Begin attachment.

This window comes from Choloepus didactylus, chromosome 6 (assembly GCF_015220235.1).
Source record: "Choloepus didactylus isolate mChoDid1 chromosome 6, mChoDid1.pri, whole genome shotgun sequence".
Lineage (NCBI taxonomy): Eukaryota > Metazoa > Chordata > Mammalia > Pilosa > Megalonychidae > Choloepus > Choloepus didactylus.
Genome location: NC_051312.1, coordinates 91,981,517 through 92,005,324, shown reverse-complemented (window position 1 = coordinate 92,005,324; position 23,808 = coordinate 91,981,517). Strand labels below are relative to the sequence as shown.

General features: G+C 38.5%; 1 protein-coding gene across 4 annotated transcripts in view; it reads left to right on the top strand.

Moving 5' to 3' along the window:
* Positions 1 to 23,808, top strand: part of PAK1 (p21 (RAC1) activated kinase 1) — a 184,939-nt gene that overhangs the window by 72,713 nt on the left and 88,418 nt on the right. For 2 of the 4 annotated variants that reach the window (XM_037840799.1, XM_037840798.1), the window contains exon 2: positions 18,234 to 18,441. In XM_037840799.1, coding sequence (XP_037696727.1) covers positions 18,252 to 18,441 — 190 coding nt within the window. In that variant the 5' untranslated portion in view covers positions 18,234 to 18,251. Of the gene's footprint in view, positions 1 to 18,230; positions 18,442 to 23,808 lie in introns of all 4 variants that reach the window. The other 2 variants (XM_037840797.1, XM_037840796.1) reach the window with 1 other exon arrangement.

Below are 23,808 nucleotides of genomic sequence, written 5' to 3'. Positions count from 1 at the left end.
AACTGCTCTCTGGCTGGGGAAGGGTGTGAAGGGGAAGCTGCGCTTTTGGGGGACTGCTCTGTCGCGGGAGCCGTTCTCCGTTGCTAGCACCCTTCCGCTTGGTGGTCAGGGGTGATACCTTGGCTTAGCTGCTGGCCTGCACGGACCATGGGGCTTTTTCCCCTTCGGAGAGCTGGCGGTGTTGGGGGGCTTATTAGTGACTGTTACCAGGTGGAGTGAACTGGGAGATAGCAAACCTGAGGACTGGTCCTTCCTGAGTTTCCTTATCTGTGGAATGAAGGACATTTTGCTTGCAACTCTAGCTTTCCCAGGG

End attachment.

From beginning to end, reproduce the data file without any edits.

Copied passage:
This window comes from Choloepus didactylus, chromosome 6 (assembly GCF_015220235.1).
Source record: "Choloepus didactylus isolate mChoDid1 chromosome 6, mChoDid1.pri, whole genome shotgun sequence".
Lineage (NCBI taxonomy): Eukaryota > Metazoa > Chordata > Mammalia > Pilosa > Megalonychidae > Choloepus > Choloepus didactylus.
Genome location: NC_051312.1, coordinates 91,981,517 through 92,005,324, shown reverse-complemented (window position 1 = coordinate 92,005,324; position 23,808 = coordinate 91,981,517). Strand labels below are relative to the sequence as shown.

General features: G+C 38.5%; 1 protein-coding gene across 4 annotated transcripts in view; it reads left to right on the top strand.

Moving 5' to 3' along the window:
* Positions 1 to 23,808, top strand: part of PAK1 (p21 (RAC1) activated kinase 1) — a 184,939-nt gene that overhangs the window by 72,713 nt on the left and 88,418 nt on the right. For 2 of the 4 annotated variants that reach the window (XM_037840799.1, XM_037840798.1), the window contains exon 2: positions 18,234 to 18,441. In XM_037840799.1, coding sequence (XP_037696727.1) covers positions 18,252 to 18,441 — 190 coding nt within the window. In that variant the 5' untranslated portion in view covers positions 18,234 to 18,251. Of the gene's footprint in view, positions 1 to 18,230; positions 18,442 to 23,808 lie in introns of all 4 variants that reach the window. The other 2 variants (XM_037840797.1, XM_037840796.1) reach the window with 1 other exon arrangement.

Below are 23,808 nucleotides of genomic sequence, written 5' to 3'. Positions count from 1 at the left end.
AACTGCTCTCTGGCTGGGGAAGGGTGTGAAGGGGAAGCTGCGCTTTTGGGGGACTGCTCTGTCGCGGGAGCCGTTCTCCGTTGCTAGCACCCTTCCGCTTGGTGGTCAGGGGTGATACCTTGGCTTAGCTGCTGGCCTGCACGGACCATGGGGCTTTTTCCCCTTCGGAGAGCTGGCGGTGTTGGGGGGCTTATTAGTGACTGTTACCAGGTGGAGTGAACTGGGAGATAGCAAACCTGAGGACTGGTCCTTCCTGAGTTTCCTTATCTGTGGAATGAAGGACATTTTGCTTGCAACTCTAGCTTTCCCAGGG